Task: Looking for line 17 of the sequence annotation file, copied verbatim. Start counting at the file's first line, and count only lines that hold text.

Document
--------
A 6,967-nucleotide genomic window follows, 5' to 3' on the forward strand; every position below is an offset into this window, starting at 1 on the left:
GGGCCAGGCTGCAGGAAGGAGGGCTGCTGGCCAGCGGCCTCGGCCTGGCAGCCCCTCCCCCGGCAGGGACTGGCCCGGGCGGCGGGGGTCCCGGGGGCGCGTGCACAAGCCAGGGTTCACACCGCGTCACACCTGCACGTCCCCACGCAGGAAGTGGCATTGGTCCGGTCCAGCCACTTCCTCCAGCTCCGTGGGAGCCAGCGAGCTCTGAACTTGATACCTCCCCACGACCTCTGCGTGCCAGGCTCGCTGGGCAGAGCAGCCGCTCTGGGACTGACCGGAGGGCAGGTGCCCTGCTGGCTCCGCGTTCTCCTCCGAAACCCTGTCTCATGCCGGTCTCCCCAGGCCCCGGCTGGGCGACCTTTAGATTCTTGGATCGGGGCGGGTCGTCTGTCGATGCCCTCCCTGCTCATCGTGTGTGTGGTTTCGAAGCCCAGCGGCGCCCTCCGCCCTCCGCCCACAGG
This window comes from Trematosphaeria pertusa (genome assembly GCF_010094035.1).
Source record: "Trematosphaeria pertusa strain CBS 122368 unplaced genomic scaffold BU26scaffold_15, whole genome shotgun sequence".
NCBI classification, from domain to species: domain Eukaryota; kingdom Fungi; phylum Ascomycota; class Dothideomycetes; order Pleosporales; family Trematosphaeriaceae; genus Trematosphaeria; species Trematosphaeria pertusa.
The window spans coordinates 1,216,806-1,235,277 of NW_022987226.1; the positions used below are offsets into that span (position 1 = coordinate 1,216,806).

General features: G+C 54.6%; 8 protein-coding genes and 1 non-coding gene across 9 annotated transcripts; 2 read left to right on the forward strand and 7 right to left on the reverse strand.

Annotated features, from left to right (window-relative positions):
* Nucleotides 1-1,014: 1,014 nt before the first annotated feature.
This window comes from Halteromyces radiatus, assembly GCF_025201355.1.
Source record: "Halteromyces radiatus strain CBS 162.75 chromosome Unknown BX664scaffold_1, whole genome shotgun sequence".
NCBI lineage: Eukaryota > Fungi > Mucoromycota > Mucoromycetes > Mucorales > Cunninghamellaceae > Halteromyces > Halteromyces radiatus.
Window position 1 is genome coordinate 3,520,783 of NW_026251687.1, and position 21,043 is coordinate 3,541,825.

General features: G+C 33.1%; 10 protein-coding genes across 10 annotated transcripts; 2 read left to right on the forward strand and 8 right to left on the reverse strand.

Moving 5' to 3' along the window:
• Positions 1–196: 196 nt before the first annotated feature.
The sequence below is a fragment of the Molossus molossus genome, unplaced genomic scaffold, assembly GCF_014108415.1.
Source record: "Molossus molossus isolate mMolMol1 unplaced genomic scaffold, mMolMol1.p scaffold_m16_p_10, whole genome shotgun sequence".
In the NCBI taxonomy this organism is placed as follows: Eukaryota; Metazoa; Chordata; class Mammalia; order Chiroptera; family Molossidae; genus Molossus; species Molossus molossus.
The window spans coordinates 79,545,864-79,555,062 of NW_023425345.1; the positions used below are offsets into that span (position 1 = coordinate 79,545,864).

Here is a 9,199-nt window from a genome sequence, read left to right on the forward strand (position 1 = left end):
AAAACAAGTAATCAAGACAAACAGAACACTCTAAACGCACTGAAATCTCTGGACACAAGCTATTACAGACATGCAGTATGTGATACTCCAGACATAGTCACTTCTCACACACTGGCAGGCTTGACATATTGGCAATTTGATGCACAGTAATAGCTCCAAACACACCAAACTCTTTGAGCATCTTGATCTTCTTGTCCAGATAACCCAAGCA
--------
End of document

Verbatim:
The sequence below is a fragment of the Molossus molossus genome, unplaced genomic scaffold, assembly GCF_014108415.1.